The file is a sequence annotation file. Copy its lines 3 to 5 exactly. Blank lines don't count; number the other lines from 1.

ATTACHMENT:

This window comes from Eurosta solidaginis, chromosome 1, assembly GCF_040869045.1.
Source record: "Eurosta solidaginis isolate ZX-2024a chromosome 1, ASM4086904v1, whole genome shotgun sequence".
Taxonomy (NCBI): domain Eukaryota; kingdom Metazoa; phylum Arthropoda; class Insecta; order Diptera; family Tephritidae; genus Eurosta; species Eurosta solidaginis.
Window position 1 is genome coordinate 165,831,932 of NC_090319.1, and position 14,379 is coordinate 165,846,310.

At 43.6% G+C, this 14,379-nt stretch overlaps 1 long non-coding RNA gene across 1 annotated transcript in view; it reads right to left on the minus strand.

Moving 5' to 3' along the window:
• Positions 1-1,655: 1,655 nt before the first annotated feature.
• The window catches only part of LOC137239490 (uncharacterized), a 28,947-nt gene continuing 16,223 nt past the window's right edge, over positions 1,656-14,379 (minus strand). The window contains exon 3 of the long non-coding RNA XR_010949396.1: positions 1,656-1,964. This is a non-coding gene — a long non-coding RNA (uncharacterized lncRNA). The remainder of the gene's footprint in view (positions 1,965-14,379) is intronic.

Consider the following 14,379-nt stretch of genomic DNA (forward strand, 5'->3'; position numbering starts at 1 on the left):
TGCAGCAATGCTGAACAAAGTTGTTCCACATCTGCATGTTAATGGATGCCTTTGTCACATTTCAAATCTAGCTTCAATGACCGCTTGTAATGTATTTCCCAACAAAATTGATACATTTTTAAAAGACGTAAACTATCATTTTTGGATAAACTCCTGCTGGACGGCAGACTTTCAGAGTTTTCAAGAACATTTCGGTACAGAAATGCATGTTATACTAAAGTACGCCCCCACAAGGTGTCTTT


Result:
Taxonomy (NCBI): domain Eukaryota; kingdom Metazoa; phylum Arthropoda; class Insecta; order Diptera; family Tephritidae; genus Eurosta; species Eurosta solidaginis.
Window position 1 is genome coordinate 165,831,932 of NC_090319.1, and position 14,379 is coordinate 165,846,310.

At 43.6% G+C, this 14,379-nt stretch overlaps 1 long non-coding RNA gene across 1 annotated transcript in view; it reads right to left on the minus strand.